Complications of cemented long-stem hip arthroplasty in metastatic bone disease revisited

Shawn L. Price, M. Aabid Farukhi, Kevin B. Jones, Stephen K. Aoki, R Randall

Research output: Contribution to journalReview article

10 Citations (Scopus)

Abstract

Background: The literature suggests that a cemented long-stem femoral arthroplasty is associated with increased intraoperative and perioperative risks. Embolic events may precipitate cardiopulmonary complications and even death; by contrast, others have reported that the use of a cemented long-stem femoral arthroplasty in patients with metastatic bone disease is a safe procedure. Questions/purposes: Specifically, in this study, we sought to identify (1) intraoperative complications potentially attributable to the use of cemented long-stem femoral components, and (2) early postoperative complications potentially attributable to the use of cemented long-stem femoral components in patients having an arthroplasty for metastatic bone disease. Methods: In this study, we performed a retrospective chart review of 42 patients (44 arthroplasties), in which the same surgical technique was used. The primary outcome measure was perioperative complications, including intraoperative cement-associated desaturation, cement-associated hypotension, sympathomimetic administration, postoperative hypotension/desaturation, and death. Results: In this series, 19% of the patients had cement-associated hypotension and sympathomimetics were administered to 48%. Two patients required prolonged intubation. One death occurred during hospitalization but there were no cardiopulmonary events. Conclusions: This study showed that some patients experienced postoperative desaturation, prolonged intubation, and increased use of sympathomimetics, however, these events were short-lived and did not result in patient mortality. Although there are significant risks to cemented long-stem femoral arthroplasty, it can be performed with a low risk of fatal cardiopulmonary complications and remains a surgical option when treating patients with metastatic bone disease. Level of Evidence: Level IV, therapeutic study. See Instructions for Authors for a complete description of levels of evidence.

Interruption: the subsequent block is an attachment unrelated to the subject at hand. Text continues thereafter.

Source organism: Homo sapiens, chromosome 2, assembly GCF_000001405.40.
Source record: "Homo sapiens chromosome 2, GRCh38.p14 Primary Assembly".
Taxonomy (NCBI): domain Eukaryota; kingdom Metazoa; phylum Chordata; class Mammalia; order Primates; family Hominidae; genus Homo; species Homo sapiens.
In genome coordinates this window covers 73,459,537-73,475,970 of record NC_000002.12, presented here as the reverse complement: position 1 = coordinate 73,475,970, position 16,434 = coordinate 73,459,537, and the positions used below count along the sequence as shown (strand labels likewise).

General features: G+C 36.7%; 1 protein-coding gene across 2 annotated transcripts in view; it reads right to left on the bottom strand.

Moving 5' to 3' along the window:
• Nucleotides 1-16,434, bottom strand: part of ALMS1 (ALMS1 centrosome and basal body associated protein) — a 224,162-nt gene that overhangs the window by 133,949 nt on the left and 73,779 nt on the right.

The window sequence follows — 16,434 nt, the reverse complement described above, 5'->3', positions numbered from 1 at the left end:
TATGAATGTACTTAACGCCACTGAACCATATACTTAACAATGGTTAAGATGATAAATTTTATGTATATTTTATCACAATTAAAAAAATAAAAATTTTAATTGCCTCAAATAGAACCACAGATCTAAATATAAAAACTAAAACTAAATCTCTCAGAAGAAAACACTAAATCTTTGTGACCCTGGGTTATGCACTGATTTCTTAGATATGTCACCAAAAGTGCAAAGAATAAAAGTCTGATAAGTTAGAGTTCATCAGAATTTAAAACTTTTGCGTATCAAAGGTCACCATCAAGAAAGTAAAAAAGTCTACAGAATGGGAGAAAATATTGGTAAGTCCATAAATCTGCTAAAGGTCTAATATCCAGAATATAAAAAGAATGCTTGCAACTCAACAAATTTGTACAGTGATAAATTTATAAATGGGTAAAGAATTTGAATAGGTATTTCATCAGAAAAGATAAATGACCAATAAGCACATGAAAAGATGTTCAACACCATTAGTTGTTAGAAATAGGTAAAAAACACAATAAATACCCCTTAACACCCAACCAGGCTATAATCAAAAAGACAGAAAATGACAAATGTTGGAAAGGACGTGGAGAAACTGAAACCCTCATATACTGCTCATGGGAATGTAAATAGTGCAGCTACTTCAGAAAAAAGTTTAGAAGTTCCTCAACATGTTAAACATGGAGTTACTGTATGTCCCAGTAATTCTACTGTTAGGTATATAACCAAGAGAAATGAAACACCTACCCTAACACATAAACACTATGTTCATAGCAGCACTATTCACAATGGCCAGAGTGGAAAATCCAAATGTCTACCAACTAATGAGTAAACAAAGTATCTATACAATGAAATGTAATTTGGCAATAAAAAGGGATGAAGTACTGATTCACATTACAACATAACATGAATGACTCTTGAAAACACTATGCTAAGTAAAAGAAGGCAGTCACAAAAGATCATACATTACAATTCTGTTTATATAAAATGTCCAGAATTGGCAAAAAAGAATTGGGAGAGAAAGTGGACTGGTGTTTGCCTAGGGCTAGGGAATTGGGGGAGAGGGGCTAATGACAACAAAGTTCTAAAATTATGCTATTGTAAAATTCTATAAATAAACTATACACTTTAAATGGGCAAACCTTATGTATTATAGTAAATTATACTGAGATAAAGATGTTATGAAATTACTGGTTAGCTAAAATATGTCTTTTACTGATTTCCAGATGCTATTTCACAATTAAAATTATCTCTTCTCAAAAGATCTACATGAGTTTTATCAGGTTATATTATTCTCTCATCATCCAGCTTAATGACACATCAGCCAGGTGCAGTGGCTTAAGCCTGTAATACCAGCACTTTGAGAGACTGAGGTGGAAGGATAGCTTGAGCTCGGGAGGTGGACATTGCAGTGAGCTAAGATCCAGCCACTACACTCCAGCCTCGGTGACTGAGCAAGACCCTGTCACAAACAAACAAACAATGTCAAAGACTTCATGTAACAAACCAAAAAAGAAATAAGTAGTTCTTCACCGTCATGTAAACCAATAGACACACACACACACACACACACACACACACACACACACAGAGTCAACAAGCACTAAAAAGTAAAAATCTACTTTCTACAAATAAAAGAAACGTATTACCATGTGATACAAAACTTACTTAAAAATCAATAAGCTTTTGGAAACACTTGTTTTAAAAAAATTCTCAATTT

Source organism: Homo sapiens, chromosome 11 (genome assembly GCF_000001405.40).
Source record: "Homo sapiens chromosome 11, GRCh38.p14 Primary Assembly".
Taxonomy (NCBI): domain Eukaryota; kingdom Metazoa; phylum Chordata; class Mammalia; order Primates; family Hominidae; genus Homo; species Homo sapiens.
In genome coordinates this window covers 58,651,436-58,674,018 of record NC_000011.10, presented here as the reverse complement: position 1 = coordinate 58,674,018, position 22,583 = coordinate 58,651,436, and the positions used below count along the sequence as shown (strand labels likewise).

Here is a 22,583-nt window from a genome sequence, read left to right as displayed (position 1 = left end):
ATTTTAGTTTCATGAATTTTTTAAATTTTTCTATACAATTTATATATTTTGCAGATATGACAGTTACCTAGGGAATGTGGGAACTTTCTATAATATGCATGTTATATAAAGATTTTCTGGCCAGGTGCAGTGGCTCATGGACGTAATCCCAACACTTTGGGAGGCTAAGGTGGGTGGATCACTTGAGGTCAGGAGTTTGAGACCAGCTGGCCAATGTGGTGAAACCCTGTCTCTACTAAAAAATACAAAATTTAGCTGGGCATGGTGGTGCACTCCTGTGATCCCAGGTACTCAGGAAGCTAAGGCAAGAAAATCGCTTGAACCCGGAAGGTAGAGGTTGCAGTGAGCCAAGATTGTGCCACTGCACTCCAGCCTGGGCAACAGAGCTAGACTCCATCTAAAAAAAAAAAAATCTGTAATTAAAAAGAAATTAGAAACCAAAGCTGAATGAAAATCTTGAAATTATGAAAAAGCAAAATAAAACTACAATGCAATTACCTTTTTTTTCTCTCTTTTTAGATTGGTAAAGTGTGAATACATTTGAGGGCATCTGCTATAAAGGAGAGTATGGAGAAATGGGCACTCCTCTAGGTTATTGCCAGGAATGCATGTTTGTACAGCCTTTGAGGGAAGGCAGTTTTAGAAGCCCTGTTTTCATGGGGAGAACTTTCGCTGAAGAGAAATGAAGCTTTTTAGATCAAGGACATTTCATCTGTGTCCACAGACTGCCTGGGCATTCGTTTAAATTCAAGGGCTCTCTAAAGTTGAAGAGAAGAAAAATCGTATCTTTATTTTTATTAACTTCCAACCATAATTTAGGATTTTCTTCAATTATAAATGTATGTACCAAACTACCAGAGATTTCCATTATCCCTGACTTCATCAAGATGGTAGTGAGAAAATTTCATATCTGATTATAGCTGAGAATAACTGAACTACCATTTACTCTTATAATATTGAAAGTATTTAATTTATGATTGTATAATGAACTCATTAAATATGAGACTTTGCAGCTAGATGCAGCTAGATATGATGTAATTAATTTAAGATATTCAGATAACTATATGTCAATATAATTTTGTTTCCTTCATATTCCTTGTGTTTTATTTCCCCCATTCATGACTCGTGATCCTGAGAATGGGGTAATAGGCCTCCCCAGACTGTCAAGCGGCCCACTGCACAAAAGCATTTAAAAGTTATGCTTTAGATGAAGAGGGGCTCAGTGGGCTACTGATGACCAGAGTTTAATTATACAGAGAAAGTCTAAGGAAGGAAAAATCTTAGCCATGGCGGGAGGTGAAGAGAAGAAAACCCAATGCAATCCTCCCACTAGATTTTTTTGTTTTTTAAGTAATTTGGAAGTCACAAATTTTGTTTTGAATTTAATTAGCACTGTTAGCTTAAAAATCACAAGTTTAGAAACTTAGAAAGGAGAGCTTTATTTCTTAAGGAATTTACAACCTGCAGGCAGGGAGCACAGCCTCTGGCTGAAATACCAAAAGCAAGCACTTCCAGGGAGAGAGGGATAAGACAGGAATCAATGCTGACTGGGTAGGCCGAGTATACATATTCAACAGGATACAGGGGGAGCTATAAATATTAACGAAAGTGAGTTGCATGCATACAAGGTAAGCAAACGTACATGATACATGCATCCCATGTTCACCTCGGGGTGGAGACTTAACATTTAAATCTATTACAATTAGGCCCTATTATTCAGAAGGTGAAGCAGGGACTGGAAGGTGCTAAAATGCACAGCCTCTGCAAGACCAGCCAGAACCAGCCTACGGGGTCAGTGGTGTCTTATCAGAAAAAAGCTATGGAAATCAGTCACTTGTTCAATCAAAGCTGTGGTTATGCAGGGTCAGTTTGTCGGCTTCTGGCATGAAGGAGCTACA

Original languageEnglish (US)
Pages (from-to)3303-3307
Number of pages5
JournalClinical Orthopaedics and Related Research
Volume471
Issue number10
DOIs
StatePublished - Oct 1 2013
Externally publishedYes

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Bone Diseases
Arthroplasty
Hip
Thigh
Sympathomimetics
Hypotension
Intraoperative Complications
Intubation
Hospitalization
Outcome Assessment (Health Care)
Mortality

ASJC Scopus subject areas

  • Orthopedics and Sports Medicine

Cite this

Complications of cemented long-stem hip arthroplasty in metastatic bone disease revisited. / Price, Shawn L.; Farukhi, M. Aabid; Jones, Kevin B.; Aoki, Stephen K.; Randall, R.

In: Clinical Orthopaedics and Related Research, Vol. 471, No. 10, 01.10.2013, p. 3303-3307.

Research output: Contribution to journalReview article

Price, Shawn L. ; Farukhi, M. Aabid ; Jones, Kevin B. ; Aoki, Stephen K. ; Randall, R. / Complications of cemented long-stem hip arthroplasty in metastatic bone disease revisited. In: Clinical Orthopaedics and Related Research. 2013 ; Vol. 471, No. 10. pp. 3303-3307.